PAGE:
Tim remembers once having an asthma attack after drinking beer when he did not have his inhaler with him. Fortunately in Australia, where he had the attack, it is possible to buy reliever inhalers without prescription from a chemist, and Tim managed to do this. He now always carries his reliever inhaler with him, and advises others who have been prescribed an inhaler to do so. Tim also sometimes uses a spacer to try to avoid getting a dry throat when taking his preventer inhaler.

Tim’s other sister, who had mild asthma, sadly died from an asthma attack. Tim feels that people are not aware of the dangers of asthma, and advises people to take it seriously. He strongly recommends that if you have asthma, you should keep your reliever inhaler with you at all times. 
 

Tim remembers that his sister had severe asthma as a child, and their parents were very focused on caring for her. His own asthma wasn’t diagnosed until he was an adult.

Tim remembers that his sister had severe asthma as a child, and their parents were very focused on caring for her. His own asthma wasn’t diagnosed until he was an adult.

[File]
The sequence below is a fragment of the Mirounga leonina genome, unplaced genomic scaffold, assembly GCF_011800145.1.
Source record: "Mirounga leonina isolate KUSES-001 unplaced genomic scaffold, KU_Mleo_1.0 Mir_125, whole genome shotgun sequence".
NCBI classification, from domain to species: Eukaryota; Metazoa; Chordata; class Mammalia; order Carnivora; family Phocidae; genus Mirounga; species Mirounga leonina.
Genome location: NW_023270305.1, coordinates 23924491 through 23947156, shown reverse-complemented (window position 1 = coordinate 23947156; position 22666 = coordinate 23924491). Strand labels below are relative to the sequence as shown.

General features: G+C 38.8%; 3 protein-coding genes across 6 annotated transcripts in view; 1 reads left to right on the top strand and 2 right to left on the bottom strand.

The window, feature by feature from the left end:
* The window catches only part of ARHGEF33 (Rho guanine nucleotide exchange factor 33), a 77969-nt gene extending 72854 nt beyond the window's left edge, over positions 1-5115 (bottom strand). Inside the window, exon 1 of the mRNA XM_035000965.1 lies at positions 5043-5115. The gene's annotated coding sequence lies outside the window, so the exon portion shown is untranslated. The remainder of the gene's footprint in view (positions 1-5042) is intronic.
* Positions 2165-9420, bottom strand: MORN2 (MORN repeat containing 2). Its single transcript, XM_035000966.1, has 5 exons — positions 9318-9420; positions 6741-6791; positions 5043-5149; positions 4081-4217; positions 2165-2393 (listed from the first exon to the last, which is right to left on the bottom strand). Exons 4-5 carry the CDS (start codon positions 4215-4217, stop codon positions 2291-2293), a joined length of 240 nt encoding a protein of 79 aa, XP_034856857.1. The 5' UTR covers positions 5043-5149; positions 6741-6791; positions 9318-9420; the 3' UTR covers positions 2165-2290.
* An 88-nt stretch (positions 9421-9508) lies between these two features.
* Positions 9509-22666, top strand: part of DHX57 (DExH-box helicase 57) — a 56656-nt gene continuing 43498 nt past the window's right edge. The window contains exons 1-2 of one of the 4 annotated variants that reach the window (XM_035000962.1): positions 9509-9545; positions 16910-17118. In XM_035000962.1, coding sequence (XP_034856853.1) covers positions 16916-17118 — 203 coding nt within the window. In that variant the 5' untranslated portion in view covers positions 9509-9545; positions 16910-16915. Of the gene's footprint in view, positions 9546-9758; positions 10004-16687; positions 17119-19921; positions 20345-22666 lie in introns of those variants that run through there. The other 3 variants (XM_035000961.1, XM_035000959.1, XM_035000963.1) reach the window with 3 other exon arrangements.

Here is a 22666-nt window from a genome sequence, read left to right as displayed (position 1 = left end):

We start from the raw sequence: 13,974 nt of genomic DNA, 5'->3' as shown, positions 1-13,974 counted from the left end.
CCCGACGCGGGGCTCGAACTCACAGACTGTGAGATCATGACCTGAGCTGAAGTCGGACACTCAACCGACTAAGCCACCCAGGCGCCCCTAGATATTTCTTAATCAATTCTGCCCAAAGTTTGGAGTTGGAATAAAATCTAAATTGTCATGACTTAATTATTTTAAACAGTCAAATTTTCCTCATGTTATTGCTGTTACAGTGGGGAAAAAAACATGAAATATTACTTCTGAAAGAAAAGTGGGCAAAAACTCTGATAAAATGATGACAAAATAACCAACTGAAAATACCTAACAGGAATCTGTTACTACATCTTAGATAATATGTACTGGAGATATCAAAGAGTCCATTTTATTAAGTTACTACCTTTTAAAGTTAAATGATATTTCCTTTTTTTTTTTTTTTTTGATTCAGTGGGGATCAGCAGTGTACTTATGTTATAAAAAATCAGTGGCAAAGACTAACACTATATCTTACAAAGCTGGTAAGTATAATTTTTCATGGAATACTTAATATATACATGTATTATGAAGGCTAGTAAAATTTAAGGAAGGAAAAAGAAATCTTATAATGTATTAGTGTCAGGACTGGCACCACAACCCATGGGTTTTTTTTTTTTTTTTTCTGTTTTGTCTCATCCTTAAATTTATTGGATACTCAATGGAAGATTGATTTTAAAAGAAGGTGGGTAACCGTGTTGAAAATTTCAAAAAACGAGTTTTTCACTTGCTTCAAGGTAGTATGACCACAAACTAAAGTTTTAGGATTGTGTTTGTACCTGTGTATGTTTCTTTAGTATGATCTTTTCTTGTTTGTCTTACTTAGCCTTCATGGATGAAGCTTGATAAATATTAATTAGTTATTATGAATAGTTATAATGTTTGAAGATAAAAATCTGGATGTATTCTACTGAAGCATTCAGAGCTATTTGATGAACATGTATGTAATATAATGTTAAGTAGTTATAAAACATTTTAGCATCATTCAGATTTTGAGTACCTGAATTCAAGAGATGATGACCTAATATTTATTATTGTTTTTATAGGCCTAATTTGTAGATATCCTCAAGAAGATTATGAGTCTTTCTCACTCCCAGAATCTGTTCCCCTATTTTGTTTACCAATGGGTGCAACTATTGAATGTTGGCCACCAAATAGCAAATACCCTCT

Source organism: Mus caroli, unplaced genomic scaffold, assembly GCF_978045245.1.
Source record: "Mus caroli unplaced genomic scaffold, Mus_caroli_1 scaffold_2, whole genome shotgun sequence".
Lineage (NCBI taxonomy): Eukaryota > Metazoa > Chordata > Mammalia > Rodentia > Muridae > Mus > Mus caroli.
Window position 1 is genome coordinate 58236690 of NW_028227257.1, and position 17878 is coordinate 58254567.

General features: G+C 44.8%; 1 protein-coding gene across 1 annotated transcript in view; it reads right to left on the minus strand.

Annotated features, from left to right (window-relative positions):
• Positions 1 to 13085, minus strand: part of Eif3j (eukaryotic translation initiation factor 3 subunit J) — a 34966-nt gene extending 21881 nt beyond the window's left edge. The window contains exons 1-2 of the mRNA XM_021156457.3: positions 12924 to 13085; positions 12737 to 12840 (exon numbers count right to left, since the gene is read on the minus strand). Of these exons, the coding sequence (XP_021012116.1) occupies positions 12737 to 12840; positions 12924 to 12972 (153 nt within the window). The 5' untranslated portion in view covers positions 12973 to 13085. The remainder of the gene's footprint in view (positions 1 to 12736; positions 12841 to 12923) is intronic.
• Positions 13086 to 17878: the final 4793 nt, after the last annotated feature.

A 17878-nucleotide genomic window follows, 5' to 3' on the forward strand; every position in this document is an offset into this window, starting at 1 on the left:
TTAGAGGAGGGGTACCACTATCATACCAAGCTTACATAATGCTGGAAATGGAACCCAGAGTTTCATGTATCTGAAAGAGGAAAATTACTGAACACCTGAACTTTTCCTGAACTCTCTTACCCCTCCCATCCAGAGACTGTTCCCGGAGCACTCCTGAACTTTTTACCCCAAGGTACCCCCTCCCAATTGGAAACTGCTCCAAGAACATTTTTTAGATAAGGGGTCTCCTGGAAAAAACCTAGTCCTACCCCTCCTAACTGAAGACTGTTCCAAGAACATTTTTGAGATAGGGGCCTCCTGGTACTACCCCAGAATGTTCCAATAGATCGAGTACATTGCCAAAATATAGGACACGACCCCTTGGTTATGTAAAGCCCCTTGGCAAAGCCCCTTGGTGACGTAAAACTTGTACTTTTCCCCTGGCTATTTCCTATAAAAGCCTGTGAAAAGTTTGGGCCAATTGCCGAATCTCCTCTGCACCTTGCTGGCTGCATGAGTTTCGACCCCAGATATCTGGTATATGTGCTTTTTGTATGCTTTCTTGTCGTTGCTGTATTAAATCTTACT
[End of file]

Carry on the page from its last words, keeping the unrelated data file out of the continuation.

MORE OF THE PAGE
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Well I was never diagnosed as a child. I realised that I was breathless doing any kind of sport. I was hopeless at sport at school, but I assumed I was just no good at it. And it wasn’t until I was in my mid 20s, even my late 20s, when I had an Australian girlfriend. I was still living in England at the time. But she was a nurse and she picked it up immediately that this was what I had and bundled me into a doctor’s and had me diagnosed. And after that I was regularly treated for it. Before that I had no idea.

And what, when you were a child. You said that you had certain symptoms and you were feeling breathless when you did sport and that kind of thing. So how did you cope with that?